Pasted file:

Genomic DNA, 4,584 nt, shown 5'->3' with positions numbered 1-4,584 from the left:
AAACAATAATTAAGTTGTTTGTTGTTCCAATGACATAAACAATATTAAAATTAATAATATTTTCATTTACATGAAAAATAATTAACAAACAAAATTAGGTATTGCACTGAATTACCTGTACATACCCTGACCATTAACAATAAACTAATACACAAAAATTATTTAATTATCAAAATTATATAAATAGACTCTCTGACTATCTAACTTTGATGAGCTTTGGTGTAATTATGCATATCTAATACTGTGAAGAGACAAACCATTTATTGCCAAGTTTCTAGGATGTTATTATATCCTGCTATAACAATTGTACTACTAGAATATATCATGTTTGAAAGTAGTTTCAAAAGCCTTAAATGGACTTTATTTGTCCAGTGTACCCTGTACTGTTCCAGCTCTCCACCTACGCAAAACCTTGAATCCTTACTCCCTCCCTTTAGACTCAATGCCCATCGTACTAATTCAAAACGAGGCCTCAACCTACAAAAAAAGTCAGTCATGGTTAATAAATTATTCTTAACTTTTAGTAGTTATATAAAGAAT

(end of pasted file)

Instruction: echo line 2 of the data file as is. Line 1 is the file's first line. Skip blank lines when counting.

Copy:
AAACAATAATTAAGTTGTTTGTTGTTCCAATGACATAAACAATATTAAAATTAATAATATTTTCATTTACATGAAAAATAATTAACAAACAAAATTAGGTATTGCACTGAATTACCTGTACATACCCTGACCATTAACAATAAACTAATACACAAAAATTATTTAATTATCAAAATTATATAAATAGACTCTCTGACTATCTAACTTTGATGAGCTTTGGTGTAATTATGCATATCTAATACTGTGAAGAGACAAACCATTTATTGCCAAGTTTCTAGGATGTTATTATATCCTGCTATAACAATTGTACTACTAGAATATATCATGTTTGAAAGTAGTTTCAAAAGCCTTAAATGGACTTTATTTGTCCAGTGTACCCTGTACTGTTCCAGCTCTCCACCTACGCAAAACCTTGAATCCTTACTCCCTCCCTTTAGACTCAATGCCCATCGTACTAATTCAAAACGAGGCCTCAACCTACAAAAAAAGTCAGTCATGGTTAATAAATTATTCTTAACTTTTAGTAGTTATATAAAGAAT